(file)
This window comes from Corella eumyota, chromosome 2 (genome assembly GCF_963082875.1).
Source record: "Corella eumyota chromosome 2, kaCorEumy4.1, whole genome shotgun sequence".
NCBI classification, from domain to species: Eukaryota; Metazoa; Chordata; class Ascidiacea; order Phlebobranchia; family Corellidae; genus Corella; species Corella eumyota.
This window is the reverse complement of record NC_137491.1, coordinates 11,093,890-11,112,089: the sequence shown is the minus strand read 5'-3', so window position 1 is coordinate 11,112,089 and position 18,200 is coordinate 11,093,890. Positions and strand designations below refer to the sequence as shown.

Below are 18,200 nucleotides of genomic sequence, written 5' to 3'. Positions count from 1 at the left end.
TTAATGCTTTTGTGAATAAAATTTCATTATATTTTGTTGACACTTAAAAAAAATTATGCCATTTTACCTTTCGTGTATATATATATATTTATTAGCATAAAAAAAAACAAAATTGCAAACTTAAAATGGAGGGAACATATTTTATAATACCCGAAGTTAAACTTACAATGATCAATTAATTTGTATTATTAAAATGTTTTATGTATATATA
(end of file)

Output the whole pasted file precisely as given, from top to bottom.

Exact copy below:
This window comes from Corella eumyota, chromosome 2 (genome assembly GCF_963082875.1).
Source record: "Corella eumyota chromosome 2, kaCorEumy4.1, whole genome shotgun sequence".
NCBI classification, from domain to species: Eukaryota; Metazoa; Chordata; class Ascidiacea; order Phlebobranchia; family Corellidae; genus Corella; species Corella eumyota.
This window is the reverse complement of record NC_137491.1, coordinates 11,093,890-11,112,089: the sequence shown is the minus strand read 5'-3', so window position 1 is coordinate 11,112,089 and position 18,200 is coordinate 11,093,890. Positions and strand designations below refer to the sequence as shown.

Below are 18,200 nucleotides of genomic sequence, written 5' to 3'. Positions count from 1 at the left end.
TTAATGCTTTTGTGAATAAAATTTCATTATATTTTGTTGACACTTAAAAAAAATTATGCCATTTTACCTTTCGTGTATATATATATATTTATTAGCATAAAAAAAAACAAAATTGCAAACTTAAAATGGAGGGAACATATTTTATAATACCCGAAGTTAAACTTACAATGATCAATTAATTTGTATTATTAAAATGTTTTATGTATATATA